"'[T]hey built the record organically -- not deductively. I'd see the MG's come to work in the morning, hang up their coats, gather up their axes, and start playing music. Maybe it was some chord changes, maybe it was a lick, maybe it was a song, but they started playing, they started building it. I said, My God, this is fantastic'" - Jerry Wexler, quoted in  Robert Gordon, Respect Yourself: Stax Records and the Soul Explosion (New York: Bloomsbury, 2013), page 107.

In this 1993 Wilson Pickett CD anthology, several strong tracks follow the big opener. I particularly like "634-5789 (Soulsville, U.S.A.)," "Land of 1000 Dances," "Mustang Sally," "Funky Broadway" and "She's Lookin' Good."


All right, look a-here! 
When you wear your wigs, baby, you wear your dresses tight 
You wear your 44, baby, when you step out late at night 
You're lookin' good . . .

Now that I've listened to this fun CD a few more times, pondered its contents, written about it and expressed gratitude  -- I can give it away. Yes!

Today's Rune: Wholeness. 

Wednesday, May 13, 2015

Kang Je-gyu's 'My Way' / 마이 웨이 (2011): Take Two

Shirai (Fan Bingbing), one of the characters in Kang Je-gyu's My Way / 마이 웨이 (2011) is a Chinese sniper. There were thousands of women snipers engaged in combat during the World War II period-- none of them American. Consider Lyudmila "Lady Death" Pavlychenko, a Ukrainian Soviet sniper who killed 309 Axis men. Women snipers fought during the American War in Vietnam, as is depicted in Stanley Kubrick's 1987 film, Full Metal Jacket (Ngoc Le plays a Viet Cong sniper).    
Another element of Kang Je-gyu's My Way / 마이 웨이 (2011): the runner. The two main characters compete in races before the outbreak of war -- just as in Peter Weir's Gallipoli (1981). In both films, running is another way to spotlight race, class and socio-economic competition. It makes one think of the Olympics, the ancient Greeks, The Iliad and the "tribal core" sports of the 21st century. It also might make one think of the Robert Altman film MASH (1970), set during the Korean War of 1950-1953, and prison films like Robert Aldrich's The Longest Yard (1974), as well as Hugh Hudson's Chariots of Fire (1981), which among other things deals with anti-Semitism. In My Way, there is not only the runner vs. runner aspect; at Normandy, we see Axis soldiers playing football (i.e. soccer) before the coming Allied invasion.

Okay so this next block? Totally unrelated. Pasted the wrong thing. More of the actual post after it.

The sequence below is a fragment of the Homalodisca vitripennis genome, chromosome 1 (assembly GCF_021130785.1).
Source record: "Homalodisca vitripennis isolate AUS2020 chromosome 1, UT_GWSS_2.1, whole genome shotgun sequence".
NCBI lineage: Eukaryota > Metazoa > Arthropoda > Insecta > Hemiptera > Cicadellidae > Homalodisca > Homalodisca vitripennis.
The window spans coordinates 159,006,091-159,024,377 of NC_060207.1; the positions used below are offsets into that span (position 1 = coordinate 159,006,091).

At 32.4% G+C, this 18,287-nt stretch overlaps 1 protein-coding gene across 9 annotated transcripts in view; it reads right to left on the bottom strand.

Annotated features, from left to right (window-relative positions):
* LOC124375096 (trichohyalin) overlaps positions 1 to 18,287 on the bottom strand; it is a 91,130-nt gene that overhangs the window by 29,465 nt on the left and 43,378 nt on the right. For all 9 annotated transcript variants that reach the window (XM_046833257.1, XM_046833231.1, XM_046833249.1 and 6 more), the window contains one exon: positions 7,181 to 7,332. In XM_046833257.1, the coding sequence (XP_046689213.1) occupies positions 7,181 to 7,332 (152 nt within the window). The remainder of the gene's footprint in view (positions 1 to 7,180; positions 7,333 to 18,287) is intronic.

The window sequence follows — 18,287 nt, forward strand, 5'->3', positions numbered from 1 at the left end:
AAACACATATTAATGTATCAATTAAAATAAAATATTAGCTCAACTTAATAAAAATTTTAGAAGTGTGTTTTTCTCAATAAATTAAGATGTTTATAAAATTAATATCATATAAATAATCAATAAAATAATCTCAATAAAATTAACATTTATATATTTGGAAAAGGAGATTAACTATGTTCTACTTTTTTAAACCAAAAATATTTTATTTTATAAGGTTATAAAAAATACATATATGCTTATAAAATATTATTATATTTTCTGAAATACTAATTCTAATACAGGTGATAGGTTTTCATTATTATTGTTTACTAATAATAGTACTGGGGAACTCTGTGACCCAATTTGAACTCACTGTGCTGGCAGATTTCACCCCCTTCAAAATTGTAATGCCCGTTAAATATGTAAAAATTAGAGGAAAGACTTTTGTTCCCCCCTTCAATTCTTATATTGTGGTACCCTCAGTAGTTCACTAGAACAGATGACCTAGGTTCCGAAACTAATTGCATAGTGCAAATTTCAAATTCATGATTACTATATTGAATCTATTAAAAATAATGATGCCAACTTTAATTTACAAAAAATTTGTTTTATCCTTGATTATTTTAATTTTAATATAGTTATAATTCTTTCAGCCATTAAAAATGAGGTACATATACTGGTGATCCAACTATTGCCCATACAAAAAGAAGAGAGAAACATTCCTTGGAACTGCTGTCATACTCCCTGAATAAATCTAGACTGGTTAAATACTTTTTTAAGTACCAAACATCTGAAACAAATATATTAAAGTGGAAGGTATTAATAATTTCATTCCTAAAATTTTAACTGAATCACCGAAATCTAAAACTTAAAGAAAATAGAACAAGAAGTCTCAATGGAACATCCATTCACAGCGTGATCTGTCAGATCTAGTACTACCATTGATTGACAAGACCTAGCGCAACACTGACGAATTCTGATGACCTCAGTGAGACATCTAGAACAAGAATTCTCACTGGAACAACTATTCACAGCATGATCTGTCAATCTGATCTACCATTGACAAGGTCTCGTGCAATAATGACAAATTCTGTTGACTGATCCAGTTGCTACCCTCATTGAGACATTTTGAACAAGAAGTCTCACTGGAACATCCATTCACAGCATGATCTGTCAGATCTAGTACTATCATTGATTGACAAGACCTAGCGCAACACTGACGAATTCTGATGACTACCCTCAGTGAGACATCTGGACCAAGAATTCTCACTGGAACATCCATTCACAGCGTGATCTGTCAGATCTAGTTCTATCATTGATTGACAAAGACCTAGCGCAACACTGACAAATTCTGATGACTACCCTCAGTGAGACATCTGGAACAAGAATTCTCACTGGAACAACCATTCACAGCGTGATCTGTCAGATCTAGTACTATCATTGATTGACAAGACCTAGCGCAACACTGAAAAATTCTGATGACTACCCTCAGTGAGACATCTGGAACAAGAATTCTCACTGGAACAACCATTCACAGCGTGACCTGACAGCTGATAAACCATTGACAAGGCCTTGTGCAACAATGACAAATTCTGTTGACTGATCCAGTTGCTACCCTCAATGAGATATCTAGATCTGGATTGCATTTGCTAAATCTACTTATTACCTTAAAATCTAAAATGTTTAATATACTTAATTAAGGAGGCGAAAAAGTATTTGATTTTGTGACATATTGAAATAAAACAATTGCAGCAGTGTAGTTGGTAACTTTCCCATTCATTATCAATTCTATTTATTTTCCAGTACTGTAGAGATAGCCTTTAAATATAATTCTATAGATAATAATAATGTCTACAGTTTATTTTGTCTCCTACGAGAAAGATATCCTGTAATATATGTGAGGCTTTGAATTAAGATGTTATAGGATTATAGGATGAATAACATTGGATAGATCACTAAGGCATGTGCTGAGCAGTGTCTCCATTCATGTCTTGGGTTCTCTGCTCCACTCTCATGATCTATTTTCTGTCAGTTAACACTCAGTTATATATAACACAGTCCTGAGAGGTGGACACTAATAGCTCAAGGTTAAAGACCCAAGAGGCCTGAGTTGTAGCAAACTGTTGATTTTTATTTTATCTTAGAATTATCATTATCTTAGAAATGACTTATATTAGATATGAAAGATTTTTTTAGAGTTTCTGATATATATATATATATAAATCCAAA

Kang Je-gyu's My Way / 마이 웨이 (2011) also deals with prisons, POW camps, gulags, concentration camps, forced labor and all of their most terrible conditions. Indeed, the German title for the film at its 2012 release in Germany was Prisoners of War -- in English. 

Since forever, it seems, POWs and prisoners in general have been treated very badly. Who would want to be trapped in an Iranian or North Korean prison? Or a Chinese, German, Russian, Turkish one? Or a French or British penal colony? During the American Civil War, both sides treated POWs in an abysmal manner, leaving them -- their fellow  Americans -- exposed to the elements, malnourished and decimated by infectious disease. Captured freedmen and free black men were either executed or sent back into, or into, slavery. Today, groups like the so-called Islamic State execute prisoners en masse. I doubt treatment of prisoners in ancient times was a pretty picture, either. 

Why are prisoners treated so cruelly? It's so easy -- too easy. Millions of prisoners -- civilians and soldiers, grownups and children -- perished while in prisons, camps and gulags during WW2. Millions more died in captivity after the war, never returned by the captor nations to their home countries -- or expatriated and then imprisoned-to-death in their home countries. My Way reminds us.

Today's Rune: Growth.